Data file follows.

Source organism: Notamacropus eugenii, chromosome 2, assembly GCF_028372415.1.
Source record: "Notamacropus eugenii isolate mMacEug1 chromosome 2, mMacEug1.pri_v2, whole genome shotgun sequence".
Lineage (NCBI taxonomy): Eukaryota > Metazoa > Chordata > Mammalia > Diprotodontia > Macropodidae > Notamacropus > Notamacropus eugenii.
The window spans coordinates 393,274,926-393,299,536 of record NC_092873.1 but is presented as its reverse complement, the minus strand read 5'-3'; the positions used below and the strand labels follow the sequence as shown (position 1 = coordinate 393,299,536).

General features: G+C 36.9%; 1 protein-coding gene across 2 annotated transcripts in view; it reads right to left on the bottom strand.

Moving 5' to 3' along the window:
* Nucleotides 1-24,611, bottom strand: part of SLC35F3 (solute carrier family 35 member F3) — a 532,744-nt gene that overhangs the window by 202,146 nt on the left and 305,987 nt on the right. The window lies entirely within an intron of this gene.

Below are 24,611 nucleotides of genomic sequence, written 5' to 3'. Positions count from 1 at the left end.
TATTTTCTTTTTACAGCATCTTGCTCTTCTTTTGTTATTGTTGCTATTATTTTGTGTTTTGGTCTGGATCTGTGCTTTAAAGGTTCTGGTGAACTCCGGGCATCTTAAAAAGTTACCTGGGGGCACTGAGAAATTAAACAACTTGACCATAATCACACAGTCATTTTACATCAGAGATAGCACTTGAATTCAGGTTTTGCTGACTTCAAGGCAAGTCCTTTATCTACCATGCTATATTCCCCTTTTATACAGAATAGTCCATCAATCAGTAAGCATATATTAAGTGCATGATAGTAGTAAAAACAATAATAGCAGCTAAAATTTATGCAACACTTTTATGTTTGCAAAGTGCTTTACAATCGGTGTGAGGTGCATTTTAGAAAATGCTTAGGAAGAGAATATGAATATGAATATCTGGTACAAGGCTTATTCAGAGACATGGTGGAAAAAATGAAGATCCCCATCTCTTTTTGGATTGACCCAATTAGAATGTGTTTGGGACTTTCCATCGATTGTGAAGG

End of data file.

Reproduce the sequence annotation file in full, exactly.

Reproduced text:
Source organism: Notamacropus eugenii, chromosome 2, assembly GCF_028372415.1.
Source record: "Notamacropus eugenii isolate mMacEug1 chromosome 2, mMacEug1.pri_v2, whole genome shotgun sequence".
Lineage (NCBI taxonomy): Eukaryota > Metazoa > Chordata > Mammalia > Diprotodontia > Macropodidae > Notamacropus > Notamacropus eugenii.
The window spans coordinates 393,274,926-393,299,536 of record NC_092873.1 but is presented as its reverse complement, the minus strand read 5'-3'; the positions used below and the strand labels follow the sequence as shown (position 1 = coordinate 393,299,536).

General features: G+C 36.9%; 1 protein-coding gene across 2 annotated transcripts in view; it reads right to left on the bottom strand.

Moving 5' to 3' along the window:
* Nucleotides 1-24,611, bottom strand: part of SLC35F3 (solute carrier family 35 member F3) — a 532,744-nt gene that overhangs the window by 202,146 nt on the left and 305,987 nt on the right. The window lies entirely within an intron of this gene.

Below are 24,611 nucleotides of genomic sequence, written 5' to 3'. Positions count from 1 at the left end.
TATTTTCTTTTTACAGCATCTTGCTCTTCTTTTGTTATTGTTGCTATTATTTTGTGTTTTGGTCTGGATCTGTGCTTTAAAGGTTCTGGTGAACTCCGGGCATCTTAAAAAGTTACCTGGGGGCACTGAGAAATTAAACAACTTGACCATAATCACACAGTCATTTTACATCAGAGATAGCACTTGAATTCAGGTTTTGCTGACTTCAAGGCAAGTCCTTTATCTACCATGCTATATTCCCCTTTTATACAGAATAGTCCATCAATCAGTAAGCATATATTAAGTGCATGATAGTAGTAAAAACAATAATAGCAGCTAAAATTTATGCAACACTTTTATGTTTGCAAAGTGCTTTACAATCGGTGTGAGGTGCATTTTAGAAAATGCTTAGGAAGAGAATATGAATATGAATATCTGGTACAAGGCTTATTCAGAGACATGGTGGAAAAAATGAAGATCCCCATCTCTTTTTGGATTGACCCAATTAGAATGTGTTTGGGACTTTCCATCGATTGTGAAGG